Swarm Satellites Has Smallest Satellites and Will Have Low Data Rate Global Coverage

Swarm Technologies makes the smallest satellite at one-quarter the size of a 1U cubesat. They raised $25 million in a series A. The round was led by Craft Ventures and Sky Dayton, founder of EarthLink and Boingo, with participation from Social Capital, 4DX Ventures and NJF Capital.

Swarm Technology CEO Sara Spangelo was at Monte Jade 29th Annual Summit. Nextbigfuture gave a talk at that event. Swarm Technology was a panel which discussed New Space.

The panel had as a Moderator: Celestine Schnugg, Founder, Boom Capital

Dr. Sara Spangelo, Co-founder and CEO, Swarm Technologies
Chris Kemp, Founder Stealth Startup / Former CTO NASA
Johan Mathé, Co-founder, Frog Labs AI
Mike Safyan, VP Launch, Planet

Swarm’s 1/4U satellites have a radar signature as bright as that of conventional CubeSats. This is due to a state-of-the-art radar retro-reflector technology onboard their satellites. Their satellites have internet data speeds for text messages and cost a few hundred thousand dollars each. Each of the Swarm satellites weighs about 300 grams or two-thirds of a pound. They are the size of sandwich (10 cm X 10 cm X 2.8 cm).

They seven Swarm satellites in LEO. Swarm Technologies will deploy a constellation of 150 satellites over the next 14 months. The FCC did not give Sarm the license for their first launch and a $900,000 penalty was paid.

Customers will use the internet from the Swarm satellites for:

Diagnostics and emergency messages from connected vehicles
Agriculture sensors in farmlands outside of cellular range
Shipping containers and asset tracking across oceans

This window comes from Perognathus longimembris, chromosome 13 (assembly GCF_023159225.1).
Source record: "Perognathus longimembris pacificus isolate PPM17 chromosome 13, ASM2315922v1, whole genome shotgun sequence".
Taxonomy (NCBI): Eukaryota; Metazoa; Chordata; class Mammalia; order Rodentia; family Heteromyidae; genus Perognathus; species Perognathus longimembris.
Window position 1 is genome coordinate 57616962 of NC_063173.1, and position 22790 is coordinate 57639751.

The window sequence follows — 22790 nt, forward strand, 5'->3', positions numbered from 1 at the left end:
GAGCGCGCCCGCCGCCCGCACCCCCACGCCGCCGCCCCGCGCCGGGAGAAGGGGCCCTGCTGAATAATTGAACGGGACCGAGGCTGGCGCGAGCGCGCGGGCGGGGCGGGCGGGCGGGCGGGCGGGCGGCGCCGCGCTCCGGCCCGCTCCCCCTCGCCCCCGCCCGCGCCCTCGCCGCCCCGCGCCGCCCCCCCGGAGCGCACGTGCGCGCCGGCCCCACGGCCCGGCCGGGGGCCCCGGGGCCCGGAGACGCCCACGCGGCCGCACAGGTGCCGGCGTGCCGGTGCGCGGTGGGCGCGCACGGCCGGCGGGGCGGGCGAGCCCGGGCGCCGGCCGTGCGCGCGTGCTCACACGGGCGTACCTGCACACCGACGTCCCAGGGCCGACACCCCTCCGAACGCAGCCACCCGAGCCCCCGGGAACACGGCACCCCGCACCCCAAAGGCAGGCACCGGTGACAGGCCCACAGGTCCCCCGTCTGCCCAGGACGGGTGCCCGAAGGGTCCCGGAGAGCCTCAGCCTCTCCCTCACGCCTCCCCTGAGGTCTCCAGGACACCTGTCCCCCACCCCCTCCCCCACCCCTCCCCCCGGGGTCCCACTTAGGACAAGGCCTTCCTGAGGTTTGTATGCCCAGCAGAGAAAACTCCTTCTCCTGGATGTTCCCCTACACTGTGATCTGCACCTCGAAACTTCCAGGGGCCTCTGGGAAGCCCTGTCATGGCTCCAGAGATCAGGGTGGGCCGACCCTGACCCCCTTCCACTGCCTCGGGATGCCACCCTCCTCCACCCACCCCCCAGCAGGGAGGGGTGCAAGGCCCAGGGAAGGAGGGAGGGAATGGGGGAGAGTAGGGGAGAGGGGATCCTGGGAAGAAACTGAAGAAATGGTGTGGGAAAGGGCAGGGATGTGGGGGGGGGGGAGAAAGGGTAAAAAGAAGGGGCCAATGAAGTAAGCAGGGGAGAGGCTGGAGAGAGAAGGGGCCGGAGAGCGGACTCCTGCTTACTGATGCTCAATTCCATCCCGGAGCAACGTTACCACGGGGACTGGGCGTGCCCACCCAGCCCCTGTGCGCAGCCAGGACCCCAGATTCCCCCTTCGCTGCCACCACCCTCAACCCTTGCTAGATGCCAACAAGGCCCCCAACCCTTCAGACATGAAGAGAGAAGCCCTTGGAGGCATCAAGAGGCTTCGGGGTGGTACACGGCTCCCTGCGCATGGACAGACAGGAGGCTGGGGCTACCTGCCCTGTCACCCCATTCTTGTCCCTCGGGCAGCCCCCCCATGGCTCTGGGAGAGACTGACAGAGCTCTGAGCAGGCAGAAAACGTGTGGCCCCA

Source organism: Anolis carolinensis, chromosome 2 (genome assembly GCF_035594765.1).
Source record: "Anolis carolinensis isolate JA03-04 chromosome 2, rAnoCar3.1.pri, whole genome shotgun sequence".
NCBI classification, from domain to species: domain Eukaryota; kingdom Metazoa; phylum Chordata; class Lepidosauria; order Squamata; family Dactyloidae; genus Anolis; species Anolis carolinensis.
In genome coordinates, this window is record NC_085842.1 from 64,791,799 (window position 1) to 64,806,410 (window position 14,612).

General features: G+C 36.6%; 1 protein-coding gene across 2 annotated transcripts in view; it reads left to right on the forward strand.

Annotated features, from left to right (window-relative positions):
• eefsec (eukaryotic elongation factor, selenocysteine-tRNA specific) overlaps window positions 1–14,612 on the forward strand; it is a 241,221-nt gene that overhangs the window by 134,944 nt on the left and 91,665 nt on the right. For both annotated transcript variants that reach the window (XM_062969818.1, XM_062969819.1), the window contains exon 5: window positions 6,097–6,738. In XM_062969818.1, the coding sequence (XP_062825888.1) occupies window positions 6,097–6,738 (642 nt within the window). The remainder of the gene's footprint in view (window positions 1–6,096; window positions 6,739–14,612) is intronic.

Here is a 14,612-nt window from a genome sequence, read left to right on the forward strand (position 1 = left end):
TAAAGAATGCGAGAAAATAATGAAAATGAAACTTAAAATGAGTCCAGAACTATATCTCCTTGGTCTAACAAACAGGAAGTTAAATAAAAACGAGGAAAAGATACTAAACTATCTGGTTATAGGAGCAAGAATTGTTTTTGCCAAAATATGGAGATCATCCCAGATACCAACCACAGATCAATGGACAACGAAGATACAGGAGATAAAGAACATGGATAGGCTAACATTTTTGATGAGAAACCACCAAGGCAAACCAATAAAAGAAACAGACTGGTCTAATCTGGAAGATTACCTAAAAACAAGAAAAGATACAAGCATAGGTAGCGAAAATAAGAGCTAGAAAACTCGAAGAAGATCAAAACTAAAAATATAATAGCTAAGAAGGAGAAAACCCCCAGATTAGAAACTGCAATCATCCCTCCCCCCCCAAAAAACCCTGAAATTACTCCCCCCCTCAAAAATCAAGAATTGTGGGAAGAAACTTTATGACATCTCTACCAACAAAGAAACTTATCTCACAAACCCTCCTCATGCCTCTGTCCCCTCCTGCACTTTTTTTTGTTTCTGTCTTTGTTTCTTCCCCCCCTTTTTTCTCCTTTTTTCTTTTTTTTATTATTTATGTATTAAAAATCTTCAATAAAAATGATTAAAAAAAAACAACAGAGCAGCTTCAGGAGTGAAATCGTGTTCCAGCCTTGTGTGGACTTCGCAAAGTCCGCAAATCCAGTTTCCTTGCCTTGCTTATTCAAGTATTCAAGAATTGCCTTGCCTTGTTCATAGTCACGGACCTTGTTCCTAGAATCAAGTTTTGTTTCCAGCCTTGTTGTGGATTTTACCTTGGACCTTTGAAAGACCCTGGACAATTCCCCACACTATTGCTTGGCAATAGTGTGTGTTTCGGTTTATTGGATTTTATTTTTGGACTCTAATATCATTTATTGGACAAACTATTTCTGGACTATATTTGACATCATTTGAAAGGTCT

Water monitoring devices in remote African communities
Smart meter reporting in remote locations
Connecting people through text messaging in rural and remote areas

4 thoughts on “Swarm Satellites Has Smallest Satellites and Will Have Low Data Rate Global Coverage”

  1. how is this appealing with the likes of one web and starlink on the horizon? doesnt seem like much for them to offer other than a pennies on the dollar purchase by one of the aformentioned

  2. > a few hundred thousand dollars each

    Quite expensive for 300 grams of electronics, even assuming a lot of radhard chips. And such projects generally avoid radhard chips due to high cost and difficulties with availability. With launch cost at about USD 50k for 1U cubesat, there is no way this thing can reach USD 100k cost, unless the project is deeply flawed, i.e. lots of mistakes, rework and other kinds of mess.

  3. Incorrect. Many make smaller satellites. PocketQube especially, who have a smaller form factor.

    And many are working on “chipsats” even smaller than cubesats – pretty much throwing out PCBs into space.

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